|Classical Essentials||If Average US Orchestra|
|People of Colour||0||6|
|Women of Colour||0||2|
As you can see, there are no composers of colour represented on this playlist.
One interesting thing about all of the three women composers on this playlist is that they are partially known for having deep musical and personal relationships with another person: Fanny Mendelssohn with her brother Felix, Nadia Boulanger, with her sister Lili, and Clara Schumann with her husband Robert.
Fanny Mendelssohn: String Quartet in E-Flat Major: I. Adagio ma non troppo
Fanny Mendelssohn (14 November 1805 – 14 May 1847), later Fanny [Cäcilie] Mendelssohn Bartholdy and, after her marriage, Fanny Hensel, also referred to as Fanny Mendelssohn Hensel, was a German composer and pianist of the early Romantic era. Her compositions include a piano trio, a piano quartet, an orchestral overture, four cantatas, more than 125 pieces for the piano, and over 250 lieder, most of which went unpublished in her lifetime. Although praised for her piano technique, she rarely gave public performances outside her family circle.
The first movement of this string quartet is really good - I see why they chose it for the playlist. Apparently she never formally learned to play any string instruments, and also was self-deprecating about this particular piece, which I think is sad:
She was also undoubtedly hampered by the fact that, unlike her brother, she had never studied or played any string instruments, experience which would have assisted her in writing chamber or orchestral works… After completing her string quartet, she wrote to Felix in 1835, “I lack the ability to sustain ideas properly and give them the needed consistency. Therefore lieder suit me best, in which, if need be, merely a pretty idea without much potential for development can suffice.”
Lili Boulanger & Nadia Boulanger: Lux Aeterna (For Voice, Harp, Violin And Cello)
Juliette Nadia Boulanger (16 September 1887 – 22 October 1979) was a French composer, conductor, and teacher. She is notable for having taught many of the leading composers and musicians of the 20th century. She also performed occasionally as a pianist and organist.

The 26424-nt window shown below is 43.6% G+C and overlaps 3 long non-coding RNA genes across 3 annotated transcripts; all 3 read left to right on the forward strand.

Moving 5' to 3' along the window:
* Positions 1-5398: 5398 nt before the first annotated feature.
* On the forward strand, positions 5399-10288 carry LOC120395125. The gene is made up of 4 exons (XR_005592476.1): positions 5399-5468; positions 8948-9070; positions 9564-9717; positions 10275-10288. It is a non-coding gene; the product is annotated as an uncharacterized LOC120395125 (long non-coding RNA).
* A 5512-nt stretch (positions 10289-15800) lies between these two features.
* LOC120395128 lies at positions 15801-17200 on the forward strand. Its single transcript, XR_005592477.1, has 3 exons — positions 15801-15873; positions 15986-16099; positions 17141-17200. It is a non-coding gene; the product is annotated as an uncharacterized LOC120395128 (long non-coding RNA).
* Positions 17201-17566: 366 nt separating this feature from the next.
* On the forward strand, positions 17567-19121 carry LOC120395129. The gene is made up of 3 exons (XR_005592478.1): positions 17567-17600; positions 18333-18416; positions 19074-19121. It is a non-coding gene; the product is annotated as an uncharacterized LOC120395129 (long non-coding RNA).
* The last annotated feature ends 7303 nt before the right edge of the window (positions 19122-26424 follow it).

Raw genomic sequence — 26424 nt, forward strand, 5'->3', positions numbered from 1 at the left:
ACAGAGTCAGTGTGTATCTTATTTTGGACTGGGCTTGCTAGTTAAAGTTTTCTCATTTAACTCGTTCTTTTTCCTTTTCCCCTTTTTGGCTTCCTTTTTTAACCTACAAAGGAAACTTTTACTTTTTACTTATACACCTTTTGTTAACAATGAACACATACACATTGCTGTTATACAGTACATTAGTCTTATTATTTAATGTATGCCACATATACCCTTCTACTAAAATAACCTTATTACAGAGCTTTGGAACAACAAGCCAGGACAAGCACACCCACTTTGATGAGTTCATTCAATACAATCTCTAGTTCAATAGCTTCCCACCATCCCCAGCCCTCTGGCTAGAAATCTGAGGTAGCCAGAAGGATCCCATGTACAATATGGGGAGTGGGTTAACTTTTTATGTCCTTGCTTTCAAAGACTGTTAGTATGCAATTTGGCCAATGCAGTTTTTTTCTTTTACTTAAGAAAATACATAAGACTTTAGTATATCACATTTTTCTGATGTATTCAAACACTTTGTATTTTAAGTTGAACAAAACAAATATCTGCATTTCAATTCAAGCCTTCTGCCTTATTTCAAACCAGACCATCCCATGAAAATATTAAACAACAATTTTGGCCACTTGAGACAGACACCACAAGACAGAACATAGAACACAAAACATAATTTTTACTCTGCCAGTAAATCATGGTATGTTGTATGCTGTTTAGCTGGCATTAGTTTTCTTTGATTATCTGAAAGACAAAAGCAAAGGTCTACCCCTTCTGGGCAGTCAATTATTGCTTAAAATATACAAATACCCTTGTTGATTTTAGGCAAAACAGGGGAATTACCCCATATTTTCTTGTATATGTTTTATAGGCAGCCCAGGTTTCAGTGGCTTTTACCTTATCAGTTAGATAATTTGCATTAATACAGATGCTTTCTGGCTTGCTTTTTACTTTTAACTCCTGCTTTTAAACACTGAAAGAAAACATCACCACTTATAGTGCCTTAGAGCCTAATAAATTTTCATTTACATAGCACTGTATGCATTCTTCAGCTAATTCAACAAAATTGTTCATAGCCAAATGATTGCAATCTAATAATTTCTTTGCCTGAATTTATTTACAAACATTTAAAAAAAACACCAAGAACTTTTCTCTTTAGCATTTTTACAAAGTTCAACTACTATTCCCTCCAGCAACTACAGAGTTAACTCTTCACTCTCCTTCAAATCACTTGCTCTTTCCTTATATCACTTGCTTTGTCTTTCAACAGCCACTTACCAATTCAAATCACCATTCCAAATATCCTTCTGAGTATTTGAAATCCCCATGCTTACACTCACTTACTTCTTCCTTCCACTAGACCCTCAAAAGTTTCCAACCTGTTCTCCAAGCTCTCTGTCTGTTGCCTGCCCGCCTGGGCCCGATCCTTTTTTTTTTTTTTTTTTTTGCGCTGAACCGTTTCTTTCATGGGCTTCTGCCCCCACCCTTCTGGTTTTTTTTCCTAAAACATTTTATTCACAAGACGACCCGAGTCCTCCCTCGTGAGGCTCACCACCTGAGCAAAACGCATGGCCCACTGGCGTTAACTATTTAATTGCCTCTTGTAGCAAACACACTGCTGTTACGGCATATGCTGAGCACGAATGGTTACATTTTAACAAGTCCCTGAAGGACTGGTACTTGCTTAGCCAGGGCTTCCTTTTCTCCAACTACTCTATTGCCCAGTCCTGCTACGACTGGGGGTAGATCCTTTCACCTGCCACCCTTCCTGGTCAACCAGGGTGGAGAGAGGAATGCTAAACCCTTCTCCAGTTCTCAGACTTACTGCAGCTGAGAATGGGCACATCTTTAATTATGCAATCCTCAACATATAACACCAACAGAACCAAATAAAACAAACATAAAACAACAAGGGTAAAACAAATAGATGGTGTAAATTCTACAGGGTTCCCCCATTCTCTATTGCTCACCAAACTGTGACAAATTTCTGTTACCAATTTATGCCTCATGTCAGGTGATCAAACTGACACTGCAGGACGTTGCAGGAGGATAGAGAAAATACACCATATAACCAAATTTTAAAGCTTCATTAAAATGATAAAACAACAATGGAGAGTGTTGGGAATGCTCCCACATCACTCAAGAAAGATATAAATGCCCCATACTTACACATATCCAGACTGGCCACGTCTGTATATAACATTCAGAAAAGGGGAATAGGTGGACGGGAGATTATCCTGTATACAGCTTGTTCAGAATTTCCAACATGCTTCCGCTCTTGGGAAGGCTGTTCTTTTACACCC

Marie-Juliette Olga “Lili” Boulanger (21 August 1893 – 15 March 1918) was a French composer, and the first female winner of the Prix de Rome composition prize. Her older sister was the noted composer and composition teacher Nadia Boulanger.
The history of this piece is quite interesting — in an article titled Nadia and Lili Boulanger: Sister Composers, Dr. Caroline Potter notes that Lux Aeterna is the second version of the song; the first was Cantique, a setting of a poem from a play named Soeur Béatrice by Belgian playwright Maurice Maeterlinck 1. Potter, Caroline. “Nadia and Lili Boulanger: Sister Composers.” The Musical Quarterly, vol. 83, no. 4, 1999, pp. 536–556. JSTOR, www.jstor.org/stable/742616. Accessed 24 Jan. 2021. Dr. Potter observes that Cantique is heavily influenced by Gabriel Fauré’s Lydia and has very similar opening chords 2. The key difference between the openings of Fauré’s Lydia and Boulanger’s Cantique, according to Dr. Potter, is that Fauré used the Lydian mode as a musical pun. Nadia Boulanger later re-orchestrated Cantique and set it to the text of the Lux Aeterna for a mass commemorating Lili’s (early) death.
Although Apple Music credits the song to both sisters, this seems to be incorrect. The Library of Congress credits Nadia as the sole composer, though it notes that she intended to have her orchestration match Lili’s Pie Jesu in the reworking of the song. The liner notes for the album note that “Since 1918, Nadia’s Lux Aeterna and Lili’s Pie Jesu have been sung every 15th March at a memorial Mass in Paris”.